Markets largely expected the move after Fed officials telegraphed the increase in a series of statements since the June meeting. Stocks hit their highs after Fed Chair Jerome Powell left the door open about its next move at the September meeting, saying it would depend on the data. Central bankers have emphasized the importance of bringing down inflation even if it means slowing the economy.

Oil prices fall

U.S. inflation still hot

Oil prices declined on Tuesday, driven by a hotter-than-expected U.S. inflation report. The West Texas Intermediate for October delivery decreased 47 cents, or 0.5 percent, to settle at 87.31 U.S. dollars a barrel on the New York Mercantile Exchange. Brent crude for November delivery lost 83 cents, or 0.9 percent, to settle at 93.17 dollars a barrel on the London ICE Futures Exchange.

The above market reactions came as high U.S. inflation increased the likelihood for another big rate hike from the Federal Reserve, which could subdue demand for energy.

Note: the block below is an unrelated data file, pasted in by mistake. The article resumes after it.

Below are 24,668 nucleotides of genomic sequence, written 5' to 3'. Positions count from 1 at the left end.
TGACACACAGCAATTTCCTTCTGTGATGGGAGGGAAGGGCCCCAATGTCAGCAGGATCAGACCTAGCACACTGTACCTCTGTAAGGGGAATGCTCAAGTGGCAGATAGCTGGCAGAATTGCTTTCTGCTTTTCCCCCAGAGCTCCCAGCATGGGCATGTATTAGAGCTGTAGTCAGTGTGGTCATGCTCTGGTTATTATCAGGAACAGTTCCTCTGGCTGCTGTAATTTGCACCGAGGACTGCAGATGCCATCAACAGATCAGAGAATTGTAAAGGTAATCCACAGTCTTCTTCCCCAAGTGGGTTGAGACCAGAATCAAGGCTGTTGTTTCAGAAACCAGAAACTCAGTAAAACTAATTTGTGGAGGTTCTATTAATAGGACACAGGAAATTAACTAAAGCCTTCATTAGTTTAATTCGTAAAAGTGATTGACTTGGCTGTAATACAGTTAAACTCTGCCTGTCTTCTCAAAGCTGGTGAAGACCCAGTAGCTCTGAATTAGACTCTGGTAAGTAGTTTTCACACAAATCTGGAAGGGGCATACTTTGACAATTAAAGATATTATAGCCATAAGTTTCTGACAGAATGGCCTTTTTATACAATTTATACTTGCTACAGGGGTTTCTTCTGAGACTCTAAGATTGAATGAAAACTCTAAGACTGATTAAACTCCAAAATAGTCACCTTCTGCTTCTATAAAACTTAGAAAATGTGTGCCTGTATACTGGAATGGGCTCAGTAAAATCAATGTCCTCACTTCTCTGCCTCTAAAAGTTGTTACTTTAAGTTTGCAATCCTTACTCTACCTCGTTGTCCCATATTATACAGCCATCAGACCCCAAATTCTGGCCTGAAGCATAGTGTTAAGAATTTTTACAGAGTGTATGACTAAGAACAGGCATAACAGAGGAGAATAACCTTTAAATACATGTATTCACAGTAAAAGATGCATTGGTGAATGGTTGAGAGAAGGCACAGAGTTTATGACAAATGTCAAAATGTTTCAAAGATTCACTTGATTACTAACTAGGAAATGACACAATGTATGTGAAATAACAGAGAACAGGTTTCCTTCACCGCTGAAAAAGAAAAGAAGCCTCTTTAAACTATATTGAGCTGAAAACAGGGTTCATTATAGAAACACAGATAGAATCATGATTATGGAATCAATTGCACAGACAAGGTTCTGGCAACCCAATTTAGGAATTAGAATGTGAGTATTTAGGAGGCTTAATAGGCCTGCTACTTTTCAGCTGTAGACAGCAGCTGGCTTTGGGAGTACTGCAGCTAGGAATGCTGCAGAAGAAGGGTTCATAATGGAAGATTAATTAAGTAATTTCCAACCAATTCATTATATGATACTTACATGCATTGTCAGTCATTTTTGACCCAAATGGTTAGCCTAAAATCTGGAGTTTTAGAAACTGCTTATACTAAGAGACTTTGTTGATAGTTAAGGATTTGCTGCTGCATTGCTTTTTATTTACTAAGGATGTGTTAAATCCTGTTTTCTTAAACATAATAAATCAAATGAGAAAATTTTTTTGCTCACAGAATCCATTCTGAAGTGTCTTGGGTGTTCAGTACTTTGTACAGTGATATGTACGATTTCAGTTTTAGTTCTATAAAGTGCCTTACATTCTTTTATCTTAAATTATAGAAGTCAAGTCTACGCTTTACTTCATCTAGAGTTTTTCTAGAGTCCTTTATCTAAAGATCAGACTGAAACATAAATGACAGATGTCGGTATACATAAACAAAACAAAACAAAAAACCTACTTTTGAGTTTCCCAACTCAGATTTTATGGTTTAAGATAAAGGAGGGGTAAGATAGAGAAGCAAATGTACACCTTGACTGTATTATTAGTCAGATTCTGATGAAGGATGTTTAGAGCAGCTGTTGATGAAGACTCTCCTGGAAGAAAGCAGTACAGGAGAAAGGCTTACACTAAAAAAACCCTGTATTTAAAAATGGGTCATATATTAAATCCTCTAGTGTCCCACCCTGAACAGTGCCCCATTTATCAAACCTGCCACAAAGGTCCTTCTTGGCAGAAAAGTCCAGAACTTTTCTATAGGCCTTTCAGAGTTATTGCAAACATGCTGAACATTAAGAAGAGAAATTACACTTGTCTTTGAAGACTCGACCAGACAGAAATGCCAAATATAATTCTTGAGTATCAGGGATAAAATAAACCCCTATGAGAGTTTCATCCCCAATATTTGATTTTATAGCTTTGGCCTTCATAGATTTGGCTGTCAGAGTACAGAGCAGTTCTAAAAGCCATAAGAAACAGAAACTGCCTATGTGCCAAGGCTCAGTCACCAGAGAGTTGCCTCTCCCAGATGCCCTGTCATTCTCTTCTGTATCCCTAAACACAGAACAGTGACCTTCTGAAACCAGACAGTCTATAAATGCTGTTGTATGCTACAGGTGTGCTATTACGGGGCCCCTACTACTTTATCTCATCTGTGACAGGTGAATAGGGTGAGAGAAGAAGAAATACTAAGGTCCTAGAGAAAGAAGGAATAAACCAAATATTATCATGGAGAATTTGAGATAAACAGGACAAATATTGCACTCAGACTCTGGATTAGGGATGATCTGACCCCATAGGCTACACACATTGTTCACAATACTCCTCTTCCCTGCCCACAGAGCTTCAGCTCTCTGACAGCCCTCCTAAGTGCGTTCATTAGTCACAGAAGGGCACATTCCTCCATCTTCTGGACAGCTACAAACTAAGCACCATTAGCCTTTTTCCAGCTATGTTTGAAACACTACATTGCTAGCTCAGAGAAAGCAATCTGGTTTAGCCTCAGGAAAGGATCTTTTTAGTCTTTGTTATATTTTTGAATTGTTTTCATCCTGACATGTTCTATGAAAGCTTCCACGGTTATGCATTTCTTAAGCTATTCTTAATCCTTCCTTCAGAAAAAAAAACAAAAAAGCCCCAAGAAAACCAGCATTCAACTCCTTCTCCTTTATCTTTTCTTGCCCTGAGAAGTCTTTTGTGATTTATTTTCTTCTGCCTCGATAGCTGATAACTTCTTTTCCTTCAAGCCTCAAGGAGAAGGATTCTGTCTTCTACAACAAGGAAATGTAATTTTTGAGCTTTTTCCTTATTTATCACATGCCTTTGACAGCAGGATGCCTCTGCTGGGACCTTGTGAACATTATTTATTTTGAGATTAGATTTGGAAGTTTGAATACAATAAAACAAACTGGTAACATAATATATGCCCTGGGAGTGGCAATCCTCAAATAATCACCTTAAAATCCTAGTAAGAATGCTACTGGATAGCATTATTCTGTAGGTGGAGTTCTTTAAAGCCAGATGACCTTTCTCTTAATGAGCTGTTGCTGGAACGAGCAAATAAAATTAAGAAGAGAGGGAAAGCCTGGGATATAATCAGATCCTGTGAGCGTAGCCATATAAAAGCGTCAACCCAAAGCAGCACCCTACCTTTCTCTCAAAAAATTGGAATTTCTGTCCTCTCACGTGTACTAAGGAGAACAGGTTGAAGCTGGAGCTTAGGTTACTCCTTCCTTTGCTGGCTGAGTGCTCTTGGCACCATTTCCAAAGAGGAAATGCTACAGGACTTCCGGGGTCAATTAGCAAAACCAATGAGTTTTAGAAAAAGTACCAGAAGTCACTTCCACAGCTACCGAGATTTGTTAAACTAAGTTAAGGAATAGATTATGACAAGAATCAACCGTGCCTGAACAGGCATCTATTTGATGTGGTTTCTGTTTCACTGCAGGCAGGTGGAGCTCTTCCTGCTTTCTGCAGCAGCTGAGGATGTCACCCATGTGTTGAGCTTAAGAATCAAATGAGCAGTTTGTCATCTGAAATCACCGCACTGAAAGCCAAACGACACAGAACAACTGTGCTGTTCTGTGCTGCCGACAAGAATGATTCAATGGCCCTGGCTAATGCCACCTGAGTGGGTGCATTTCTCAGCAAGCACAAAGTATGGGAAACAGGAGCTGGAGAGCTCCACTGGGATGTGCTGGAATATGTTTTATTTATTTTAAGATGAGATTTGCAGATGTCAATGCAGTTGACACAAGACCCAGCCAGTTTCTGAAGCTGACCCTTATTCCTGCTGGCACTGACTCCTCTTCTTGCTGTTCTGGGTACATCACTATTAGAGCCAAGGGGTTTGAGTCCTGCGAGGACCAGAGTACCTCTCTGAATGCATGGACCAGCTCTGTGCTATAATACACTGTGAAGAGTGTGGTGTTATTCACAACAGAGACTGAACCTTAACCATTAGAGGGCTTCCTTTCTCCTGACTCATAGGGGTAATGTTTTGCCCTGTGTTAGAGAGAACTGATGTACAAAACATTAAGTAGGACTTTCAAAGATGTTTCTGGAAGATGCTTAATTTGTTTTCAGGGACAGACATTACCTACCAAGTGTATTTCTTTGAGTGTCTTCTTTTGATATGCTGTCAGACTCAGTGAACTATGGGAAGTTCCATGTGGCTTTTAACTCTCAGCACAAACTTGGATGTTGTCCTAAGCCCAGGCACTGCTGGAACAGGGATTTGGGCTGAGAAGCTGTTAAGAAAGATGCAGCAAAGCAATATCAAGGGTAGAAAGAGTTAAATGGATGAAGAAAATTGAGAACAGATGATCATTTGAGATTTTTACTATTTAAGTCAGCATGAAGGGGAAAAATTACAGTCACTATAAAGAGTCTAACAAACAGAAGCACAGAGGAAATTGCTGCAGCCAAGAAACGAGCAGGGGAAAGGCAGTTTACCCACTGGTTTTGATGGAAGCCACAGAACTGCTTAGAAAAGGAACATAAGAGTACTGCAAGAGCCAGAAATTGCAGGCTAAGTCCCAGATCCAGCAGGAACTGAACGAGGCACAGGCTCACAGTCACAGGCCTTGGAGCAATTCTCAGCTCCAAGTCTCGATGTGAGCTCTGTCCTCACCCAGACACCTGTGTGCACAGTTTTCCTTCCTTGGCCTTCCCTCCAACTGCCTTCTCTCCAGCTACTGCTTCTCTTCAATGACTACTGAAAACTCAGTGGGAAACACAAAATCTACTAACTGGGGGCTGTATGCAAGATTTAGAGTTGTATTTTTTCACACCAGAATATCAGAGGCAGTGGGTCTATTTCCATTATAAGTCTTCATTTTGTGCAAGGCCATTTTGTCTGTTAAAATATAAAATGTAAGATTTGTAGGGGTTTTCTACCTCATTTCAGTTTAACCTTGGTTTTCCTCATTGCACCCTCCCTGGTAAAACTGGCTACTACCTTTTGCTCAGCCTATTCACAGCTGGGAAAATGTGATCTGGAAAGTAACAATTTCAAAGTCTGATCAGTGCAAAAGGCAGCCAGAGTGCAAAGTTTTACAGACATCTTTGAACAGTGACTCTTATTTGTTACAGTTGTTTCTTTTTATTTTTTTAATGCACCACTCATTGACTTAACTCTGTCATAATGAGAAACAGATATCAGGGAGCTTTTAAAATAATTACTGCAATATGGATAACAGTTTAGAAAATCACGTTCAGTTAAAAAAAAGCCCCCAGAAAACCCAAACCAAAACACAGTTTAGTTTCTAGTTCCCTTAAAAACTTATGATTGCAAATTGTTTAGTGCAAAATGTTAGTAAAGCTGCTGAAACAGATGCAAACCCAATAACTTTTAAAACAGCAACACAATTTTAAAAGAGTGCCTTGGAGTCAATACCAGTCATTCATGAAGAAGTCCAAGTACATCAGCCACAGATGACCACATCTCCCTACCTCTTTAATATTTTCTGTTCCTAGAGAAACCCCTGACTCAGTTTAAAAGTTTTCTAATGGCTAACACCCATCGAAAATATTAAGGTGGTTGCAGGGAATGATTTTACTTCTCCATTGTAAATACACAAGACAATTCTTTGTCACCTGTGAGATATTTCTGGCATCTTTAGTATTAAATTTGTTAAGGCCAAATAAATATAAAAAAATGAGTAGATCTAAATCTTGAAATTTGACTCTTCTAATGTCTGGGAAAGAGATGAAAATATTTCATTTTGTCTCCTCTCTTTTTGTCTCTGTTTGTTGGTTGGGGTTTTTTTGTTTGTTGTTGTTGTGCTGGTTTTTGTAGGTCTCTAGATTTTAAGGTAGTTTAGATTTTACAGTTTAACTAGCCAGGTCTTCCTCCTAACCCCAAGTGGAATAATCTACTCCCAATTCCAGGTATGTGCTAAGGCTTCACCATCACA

The U.S. Labor Department reported Tuesday that the country’s consumer price index (CPI) rose 0.1 percent in August for an 8.3 percent year-on-year increase. The core CPI, which excludes food and energy, rose 0.6 percent for a 6.3 percent year-on-year increase. The readings were higher than market expectations.

India likely recorded strong double-digit economic growth in the last quarter

 India remains the fastest-growing major economy

India likely recorded strong double-digit economic growth in the last quarter but economists polled by Reuters expected the pace to more than halve this quarter and slow further toward the end of the year as interest rates rise.